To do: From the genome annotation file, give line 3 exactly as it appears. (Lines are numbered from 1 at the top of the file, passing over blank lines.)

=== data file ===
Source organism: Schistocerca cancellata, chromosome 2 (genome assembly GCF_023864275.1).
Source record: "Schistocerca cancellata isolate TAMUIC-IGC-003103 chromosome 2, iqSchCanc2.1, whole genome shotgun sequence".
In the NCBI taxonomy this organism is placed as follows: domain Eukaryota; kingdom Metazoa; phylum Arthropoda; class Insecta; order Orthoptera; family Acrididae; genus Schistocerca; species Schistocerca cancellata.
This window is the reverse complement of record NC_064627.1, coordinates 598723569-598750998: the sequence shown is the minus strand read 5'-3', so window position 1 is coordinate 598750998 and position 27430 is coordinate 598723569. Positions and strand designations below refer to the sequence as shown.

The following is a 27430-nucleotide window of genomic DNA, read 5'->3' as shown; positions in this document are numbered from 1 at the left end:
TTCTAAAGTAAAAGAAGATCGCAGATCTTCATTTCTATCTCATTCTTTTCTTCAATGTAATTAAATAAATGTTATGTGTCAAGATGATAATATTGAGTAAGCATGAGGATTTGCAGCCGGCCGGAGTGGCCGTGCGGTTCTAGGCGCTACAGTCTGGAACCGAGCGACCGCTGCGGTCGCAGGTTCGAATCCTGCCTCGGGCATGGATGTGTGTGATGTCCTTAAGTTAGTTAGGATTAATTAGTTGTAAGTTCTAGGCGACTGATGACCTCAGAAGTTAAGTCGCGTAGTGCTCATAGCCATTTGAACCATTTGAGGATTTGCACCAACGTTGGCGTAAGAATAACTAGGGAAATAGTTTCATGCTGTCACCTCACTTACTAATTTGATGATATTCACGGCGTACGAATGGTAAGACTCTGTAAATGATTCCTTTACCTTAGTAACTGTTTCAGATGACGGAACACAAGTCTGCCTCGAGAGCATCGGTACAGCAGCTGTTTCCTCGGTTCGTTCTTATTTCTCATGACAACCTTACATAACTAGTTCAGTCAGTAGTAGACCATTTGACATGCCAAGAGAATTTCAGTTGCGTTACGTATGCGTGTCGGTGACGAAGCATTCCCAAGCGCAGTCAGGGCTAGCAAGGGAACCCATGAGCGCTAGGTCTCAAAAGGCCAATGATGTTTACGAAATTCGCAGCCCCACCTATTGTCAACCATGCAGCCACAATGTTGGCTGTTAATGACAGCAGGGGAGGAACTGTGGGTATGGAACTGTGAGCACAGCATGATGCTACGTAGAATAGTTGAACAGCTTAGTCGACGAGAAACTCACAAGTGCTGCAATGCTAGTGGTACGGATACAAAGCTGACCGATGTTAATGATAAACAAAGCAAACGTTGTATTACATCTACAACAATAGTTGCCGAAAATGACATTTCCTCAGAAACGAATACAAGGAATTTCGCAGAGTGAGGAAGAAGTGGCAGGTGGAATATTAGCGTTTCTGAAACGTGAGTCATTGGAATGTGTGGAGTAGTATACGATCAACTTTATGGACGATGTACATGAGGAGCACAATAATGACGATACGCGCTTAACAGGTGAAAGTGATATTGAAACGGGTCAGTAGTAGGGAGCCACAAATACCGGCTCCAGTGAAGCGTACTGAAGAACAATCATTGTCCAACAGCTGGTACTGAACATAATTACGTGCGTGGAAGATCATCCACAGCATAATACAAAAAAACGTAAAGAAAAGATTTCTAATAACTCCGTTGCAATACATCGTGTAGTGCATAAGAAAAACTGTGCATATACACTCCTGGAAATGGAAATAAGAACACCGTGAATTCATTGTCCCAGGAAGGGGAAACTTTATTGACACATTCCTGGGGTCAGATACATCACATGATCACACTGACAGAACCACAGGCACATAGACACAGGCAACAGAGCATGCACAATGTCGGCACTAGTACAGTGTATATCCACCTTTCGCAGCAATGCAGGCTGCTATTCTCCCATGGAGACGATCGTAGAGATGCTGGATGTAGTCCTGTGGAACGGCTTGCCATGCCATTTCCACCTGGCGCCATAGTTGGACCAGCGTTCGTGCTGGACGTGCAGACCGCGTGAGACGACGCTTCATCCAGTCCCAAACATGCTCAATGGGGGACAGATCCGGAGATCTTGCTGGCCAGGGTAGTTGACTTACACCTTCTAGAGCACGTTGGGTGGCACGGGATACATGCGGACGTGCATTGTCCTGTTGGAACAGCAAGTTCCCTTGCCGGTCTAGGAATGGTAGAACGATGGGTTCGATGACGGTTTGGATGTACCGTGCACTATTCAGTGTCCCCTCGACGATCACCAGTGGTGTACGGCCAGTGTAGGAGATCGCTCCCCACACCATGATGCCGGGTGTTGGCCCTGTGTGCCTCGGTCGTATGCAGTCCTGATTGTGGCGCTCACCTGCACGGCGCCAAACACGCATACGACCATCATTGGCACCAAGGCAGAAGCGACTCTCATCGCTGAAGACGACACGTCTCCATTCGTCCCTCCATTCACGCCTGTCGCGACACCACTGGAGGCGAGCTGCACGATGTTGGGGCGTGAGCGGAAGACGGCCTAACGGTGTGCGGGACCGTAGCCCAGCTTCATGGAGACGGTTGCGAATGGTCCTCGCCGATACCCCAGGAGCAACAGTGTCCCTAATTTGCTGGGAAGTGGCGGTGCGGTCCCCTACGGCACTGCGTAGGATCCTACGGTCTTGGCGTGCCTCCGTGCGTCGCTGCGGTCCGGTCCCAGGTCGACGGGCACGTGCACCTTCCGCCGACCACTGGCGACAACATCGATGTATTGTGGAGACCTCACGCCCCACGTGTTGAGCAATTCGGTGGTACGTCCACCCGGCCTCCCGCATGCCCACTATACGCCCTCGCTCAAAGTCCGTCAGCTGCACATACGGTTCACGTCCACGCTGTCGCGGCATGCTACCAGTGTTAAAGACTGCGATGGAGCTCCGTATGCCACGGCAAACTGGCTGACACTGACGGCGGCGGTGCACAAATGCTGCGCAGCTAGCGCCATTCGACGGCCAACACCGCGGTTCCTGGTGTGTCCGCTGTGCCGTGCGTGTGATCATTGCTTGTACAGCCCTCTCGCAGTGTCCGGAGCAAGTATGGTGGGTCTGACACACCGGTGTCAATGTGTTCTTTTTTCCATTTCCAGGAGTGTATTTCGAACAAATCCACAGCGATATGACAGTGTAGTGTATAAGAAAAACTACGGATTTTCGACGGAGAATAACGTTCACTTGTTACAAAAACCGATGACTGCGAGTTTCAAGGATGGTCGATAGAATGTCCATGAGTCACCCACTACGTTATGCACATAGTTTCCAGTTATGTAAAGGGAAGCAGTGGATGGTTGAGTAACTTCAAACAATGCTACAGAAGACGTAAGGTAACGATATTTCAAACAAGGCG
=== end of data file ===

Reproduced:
In the NCBI taxonomy this organism is placed as follows: domain Eukaryota; kingdom Metazoa; phylum Arthropoda; class Insecta; order Orthoptera; family Acrididae; genus Schistocerca; species Schistocerca cancellata.